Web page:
Having flown out of Oaxaca, Mexico earlier in the day, and now on the second leg of my journey with Dave Day and Geron Gray of I landed in San Pedro Sula, Honduras ready to hit the ground running. We were meeting Cristian Rodriguez, a second generation coffee farmer, successful cafe owner, and Cup Of Excellence winner who was there to show us around and help make acquaintances. There was a lot of ground to cover from the airport in the north to Siguatepeque, Danli and finally Azabache. Unfortunately for me, I was still recovering from dysentery that I picked up in Oaxaca, and was not yet back at 100%. Let me tell you, this job’s not as glamorous as it seems. Thankfully I was traveling with some wonderful people and was feeling better before too long.
Honduras was not to be a repeat of our trip to Mexico. While the farmers in Honduras have also been affected by la roya, there was more infrastructure in place to mitigate the damage, and thus generally speaking things were looking a lot better at the farms. In Siguatepeque we met with the Kingdom Growers co-op to check out their milling operation, and touch base. We’ve been buying coffee from these guys for a while and it’s because they’re organized and focused on quality. We soon packed it in for the night, happy to get some rest after a long day that started way back in Mexico.
The next morning we continued onward to Danli to meet up with Tito from the Azabache regional co-op. Danli is itself a beautiful Spanish-era, colonial town, replete with cobblestone streets, and plenty of historical architecture. In recent years it’s become more of a hub for vacationers and industry types alike, who need a place to hang up their boots, get a good meal and maybe a hot shower. Along the way to Azabache we saw some strong signals of increased investment in the region’s producers. Tito gave us a tour of their newly built wet mill, nestled amongst the backdrop of several local mountain ranges; quite picturesque if you can imagine! To boot, they’ve even excavated a holding pond for the mill’s recycling. On the way to our last stop, we also noticed newly paved roads. Finally we arrived at a gorgeous, new dry mill, which allows the farmers to fully control operations from farm to export, and ultimately be in charge of their own coffee-growing destiny.
The wet mill, dry mill and roads are all part of an effort by IHCAFE and the Honduran government to develop and strengthen the country’s coffee regions in a manner similar to that set forth by neighboring Colombia. IHCAFE promotes better processing and drying methods, which in turn contributes overall to better quality. In recent years, upgrades to infrastructure and support for sustainable growing practices has assisted Honduras in achieving its goal of establishing itself as a leader in specialty coffee.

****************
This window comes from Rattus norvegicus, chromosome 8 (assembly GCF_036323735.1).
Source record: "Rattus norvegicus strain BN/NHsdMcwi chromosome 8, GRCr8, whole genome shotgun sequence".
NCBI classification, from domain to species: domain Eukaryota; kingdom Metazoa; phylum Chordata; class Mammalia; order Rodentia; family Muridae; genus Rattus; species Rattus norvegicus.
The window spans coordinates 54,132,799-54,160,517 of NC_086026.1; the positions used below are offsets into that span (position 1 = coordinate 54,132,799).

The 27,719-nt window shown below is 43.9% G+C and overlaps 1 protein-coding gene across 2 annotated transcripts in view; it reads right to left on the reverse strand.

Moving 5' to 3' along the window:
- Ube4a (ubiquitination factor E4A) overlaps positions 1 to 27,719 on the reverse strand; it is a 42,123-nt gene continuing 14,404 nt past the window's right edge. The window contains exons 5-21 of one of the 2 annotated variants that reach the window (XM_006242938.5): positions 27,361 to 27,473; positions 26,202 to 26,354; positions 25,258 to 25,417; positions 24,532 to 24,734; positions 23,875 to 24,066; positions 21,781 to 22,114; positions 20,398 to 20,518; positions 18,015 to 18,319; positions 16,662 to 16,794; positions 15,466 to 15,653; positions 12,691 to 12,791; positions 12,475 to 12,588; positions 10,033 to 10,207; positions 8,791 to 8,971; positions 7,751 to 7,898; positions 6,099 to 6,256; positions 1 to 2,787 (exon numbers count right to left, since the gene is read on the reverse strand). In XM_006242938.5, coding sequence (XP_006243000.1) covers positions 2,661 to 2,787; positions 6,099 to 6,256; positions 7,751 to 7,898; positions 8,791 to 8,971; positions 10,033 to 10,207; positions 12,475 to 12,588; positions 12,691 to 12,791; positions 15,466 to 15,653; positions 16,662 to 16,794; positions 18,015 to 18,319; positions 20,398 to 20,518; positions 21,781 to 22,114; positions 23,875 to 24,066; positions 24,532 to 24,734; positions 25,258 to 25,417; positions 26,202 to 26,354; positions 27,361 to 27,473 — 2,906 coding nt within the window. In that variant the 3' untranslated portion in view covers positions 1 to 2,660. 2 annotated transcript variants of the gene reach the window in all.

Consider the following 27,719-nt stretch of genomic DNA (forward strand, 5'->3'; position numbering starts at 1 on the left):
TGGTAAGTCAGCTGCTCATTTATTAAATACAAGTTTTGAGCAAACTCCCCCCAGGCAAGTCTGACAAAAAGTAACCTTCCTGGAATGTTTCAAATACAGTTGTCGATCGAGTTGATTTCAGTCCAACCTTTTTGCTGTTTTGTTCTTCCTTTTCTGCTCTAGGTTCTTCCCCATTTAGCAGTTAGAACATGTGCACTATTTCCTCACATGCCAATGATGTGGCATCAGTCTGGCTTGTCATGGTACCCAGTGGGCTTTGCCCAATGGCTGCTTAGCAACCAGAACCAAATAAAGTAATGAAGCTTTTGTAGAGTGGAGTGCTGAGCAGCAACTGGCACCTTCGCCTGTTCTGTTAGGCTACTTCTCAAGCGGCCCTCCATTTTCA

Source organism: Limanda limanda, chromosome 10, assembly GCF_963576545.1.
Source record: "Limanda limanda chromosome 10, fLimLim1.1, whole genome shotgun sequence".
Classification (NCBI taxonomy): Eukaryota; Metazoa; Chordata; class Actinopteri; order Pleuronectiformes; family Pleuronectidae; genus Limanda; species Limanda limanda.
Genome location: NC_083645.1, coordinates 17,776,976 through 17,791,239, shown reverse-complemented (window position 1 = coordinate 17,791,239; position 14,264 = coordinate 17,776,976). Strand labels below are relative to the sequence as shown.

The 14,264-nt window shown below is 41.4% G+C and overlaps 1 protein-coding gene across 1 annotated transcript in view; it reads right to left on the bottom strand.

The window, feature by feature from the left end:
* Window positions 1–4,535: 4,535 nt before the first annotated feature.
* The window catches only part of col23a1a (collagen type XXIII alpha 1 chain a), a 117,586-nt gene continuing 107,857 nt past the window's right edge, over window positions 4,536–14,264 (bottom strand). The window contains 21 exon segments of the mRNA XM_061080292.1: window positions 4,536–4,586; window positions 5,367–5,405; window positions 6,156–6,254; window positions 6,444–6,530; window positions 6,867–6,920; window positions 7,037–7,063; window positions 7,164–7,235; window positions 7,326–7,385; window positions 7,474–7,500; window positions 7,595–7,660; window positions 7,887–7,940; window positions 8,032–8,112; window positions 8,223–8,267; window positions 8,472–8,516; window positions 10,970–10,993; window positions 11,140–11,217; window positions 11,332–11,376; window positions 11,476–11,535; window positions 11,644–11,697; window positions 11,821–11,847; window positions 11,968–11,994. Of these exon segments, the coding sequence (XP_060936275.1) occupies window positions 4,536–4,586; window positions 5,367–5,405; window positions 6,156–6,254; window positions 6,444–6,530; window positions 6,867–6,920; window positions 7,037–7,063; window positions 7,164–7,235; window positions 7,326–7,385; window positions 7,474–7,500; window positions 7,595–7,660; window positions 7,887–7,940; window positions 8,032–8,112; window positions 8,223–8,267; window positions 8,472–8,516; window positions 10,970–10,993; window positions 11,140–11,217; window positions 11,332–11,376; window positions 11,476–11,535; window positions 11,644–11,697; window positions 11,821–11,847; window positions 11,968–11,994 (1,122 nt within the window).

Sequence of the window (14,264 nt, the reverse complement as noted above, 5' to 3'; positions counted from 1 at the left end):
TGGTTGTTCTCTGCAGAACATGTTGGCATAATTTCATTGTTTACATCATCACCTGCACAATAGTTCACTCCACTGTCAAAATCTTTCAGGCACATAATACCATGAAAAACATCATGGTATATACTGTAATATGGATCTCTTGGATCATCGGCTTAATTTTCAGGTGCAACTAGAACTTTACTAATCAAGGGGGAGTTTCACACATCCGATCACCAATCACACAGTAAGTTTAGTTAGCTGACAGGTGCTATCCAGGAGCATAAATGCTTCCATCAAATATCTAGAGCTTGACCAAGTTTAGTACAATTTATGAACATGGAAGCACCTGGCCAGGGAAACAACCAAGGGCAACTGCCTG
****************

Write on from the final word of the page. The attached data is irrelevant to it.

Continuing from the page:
In the mountains, at 3700’ elevation (1100m) rests Azabache, and the homes of a good many reputable, family farms. At the community center, I met up with a group of women roasters to help educate and assist them in the roasting process. Having never received any formal training, the group was happy to share their insights, and keen to take direction. Prior to leaving the US, I roasted several samples of Honduran coffee to share at the cupping table with these women as a demonstration of proper technique and range. One problem throughout coffee-growing countries is the frequent inability of farmers to effectively sample their own crop. By helping to educate and improve things on the roasting end, we enable the community to elevate their quality and sell locally-roasted coffee, which in turn keeps commerce localized, while meeting the more refined demands of middle class coffee drinkers. I’ve got to say it was a lot of fun sharing in the experience, in particular, teaching the custom of slurping with a group newbies for the first time!
Before leaving, we assembled a number of water filtration systems, explaining their usage and maintenance. Thanks to donations made by Growers First and Vournas Coffee Trading, these filters will continue to provide clean drinking water to these families for years to come.
If I could sum up the purpose of our Honduras trip it would be: quality and consistency. Really, our goal was to empower the right people to get involved and stay involved in the production of specialty coffee. We have been importing Honduran coffee for a number of years, and have only seen their quality improve. Going back nearly 15 years to the creation of IHCAFE, it’s undeniable that their investment in the future of the Honduran coffee farmer has yielded considerable results. This was my first ever visit to Azabache, and based on everything I’ve experienced, I’m predicting that in the coming years this could become one of the country’s premier growing regions. Will this be the case? Time will tell.
All the best,